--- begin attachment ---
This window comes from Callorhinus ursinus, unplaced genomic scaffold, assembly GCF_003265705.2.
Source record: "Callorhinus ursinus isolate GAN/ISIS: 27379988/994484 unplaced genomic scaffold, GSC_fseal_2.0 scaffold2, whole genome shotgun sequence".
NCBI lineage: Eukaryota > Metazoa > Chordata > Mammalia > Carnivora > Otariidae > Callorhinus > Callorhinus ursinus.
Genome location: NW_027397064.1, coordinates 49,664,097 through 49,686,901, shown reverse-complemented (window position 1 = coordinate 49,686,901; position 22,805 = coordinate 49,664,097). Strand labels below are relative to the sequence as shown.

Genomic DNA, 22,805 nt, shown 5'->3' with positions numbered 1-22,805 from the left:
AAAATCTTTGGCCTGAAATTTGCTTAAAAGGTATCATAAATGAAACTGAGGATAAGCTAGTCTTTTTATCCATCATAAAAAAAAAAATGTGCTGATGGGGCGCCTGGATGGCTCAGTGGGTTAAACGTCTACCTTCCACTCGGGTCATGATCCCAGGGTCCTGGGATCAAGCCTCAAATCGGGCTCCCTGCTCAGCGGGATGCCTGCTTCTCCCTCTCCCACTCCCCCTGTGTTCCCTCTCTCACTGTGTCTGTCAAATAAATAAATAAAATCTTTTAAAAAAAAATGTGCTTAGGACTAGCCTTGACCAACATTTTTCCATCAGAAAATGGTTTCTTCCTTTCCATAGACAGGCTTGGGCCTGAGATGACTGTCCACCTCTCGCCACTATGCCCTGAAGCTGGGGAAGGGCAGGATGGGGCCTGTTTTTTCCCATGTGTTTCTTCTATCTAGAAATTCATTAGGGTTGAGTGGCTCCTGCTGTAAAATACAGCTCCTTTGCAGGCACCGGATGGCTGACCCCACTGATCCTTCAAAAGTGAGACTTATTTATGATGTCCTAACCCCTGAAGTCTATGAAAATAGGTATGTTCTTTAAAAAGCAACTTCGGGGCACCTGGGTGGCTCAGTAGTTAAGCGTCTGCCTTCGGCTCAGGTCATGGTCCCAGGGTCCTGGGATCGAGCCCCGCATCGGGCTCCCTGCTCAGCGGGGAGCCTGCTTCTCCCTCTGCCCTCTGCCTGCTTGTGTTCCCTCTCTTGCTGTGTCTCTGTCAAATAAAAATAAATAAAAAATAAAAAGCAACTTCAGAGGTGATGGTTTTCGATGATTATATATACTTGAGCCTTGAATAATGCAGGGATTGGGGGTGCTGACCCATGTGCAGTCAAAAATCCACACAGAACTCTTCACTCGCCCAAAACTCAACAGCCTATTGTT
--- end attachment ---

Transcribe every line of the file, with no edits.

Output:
This window comes from Callorhinus ursinus, unplaced genomic scaffold, assembly GCF_003265705.2.
Source record: "Callorhinus ursinus isolate GAN/ISIS: 27379988/994484 unplaced genomic scaffold, GSC_fseal_2.0 scaffold2, whole genome shotgun sequence".
NCBI lineage: Eukaryota > Metazoa > Chordata > Mammalia > Carnivora > Otariidae > Callorhinus > Callorhinus ursinus.
Genome location: NW_027397064.1, coordinates 49,664,097 through 49,686,901, shown reverse-complemented (window position 1 = coordinate 49,686,901; position 22,805 = coordinate 49,664,097). Strand labels below are relative to the sequence as shown.

Genomic DNA, 22,805 nt, shown 5'->3' with positions numbered 1-22,805 from the left:
AAAATCTTTGGCCTGAAATTTGCTTAAAAGGTATCATAAATGAAACTGAGGATAAGCTAGTCTTTTTATCCATCATAAAAAAAAAAATGTGCTGATGGGGCGCCTGGATGGCTCAGTGGGTTAAACGTCTACCTTCCACTCGGGTCATGATCCCAGGGTCCTGGGATCAAGCCTCAAATCGGGCTCCCTGCTCAGCGGGATGCCTGCTTCTCCCTCTCCCACTCCCCCTGTGTTCCCTCTCTCACTGTGTCTGTCAAATAAATAAATAAAATCTTTTAAAAAAAAATGTGCTTAGGACTAGCCTTGACCAACATTTTTCCATCAGAAAATGGTTTCTTCCTTTCCATAGACAGGCTTGGGCCTGAGATGACTGTCCACCTCTCGCCACTATGCCCTGAAGCTGGGGAAGGGCAGGATGGGGCCTGTTTTTTCCCATGTGTTTCTTCTATCTAGAAATTCATTAGGGTTGAGTGGCTCCTGCTGTAAAATACAGCTCCTTTGCAGGCACCGGATGGCTGACCCCACTGATCCTTCAAAAGTGAGACTTATTTATGATGTCCTAACCCCTGAAGTCTATGAAAATAGGTATGTTCTTTAAAAAGCAACTTCGGGGCACCTGGGTGGCTCAGTAGTTAAGCGTCTGCCTTCGGCTCAGGTCATGGTCCCAGGGTCCTGGGATCGAGCCCCGCATCGGGCTCCCTGCTCAGCGGGGAGCCTGCTTCTCCCTCTGCCCTCTGCCTGCTTGTGTTCCCTCTCTTGCTGTGTCTCTGTCAAATAAAAATAAATAAAAAATAAAAAGCAACTTCAGAGGTGATGGTTTTCGATGATTATATATACTTGAGCCTTGAATAATGCAGGGATTGGGGGTGCTGACCCATGTGCAGTCAAAAATCCACACAGAACTCTTCACTCGCCCAAAACTCAACAGCCTATTGTT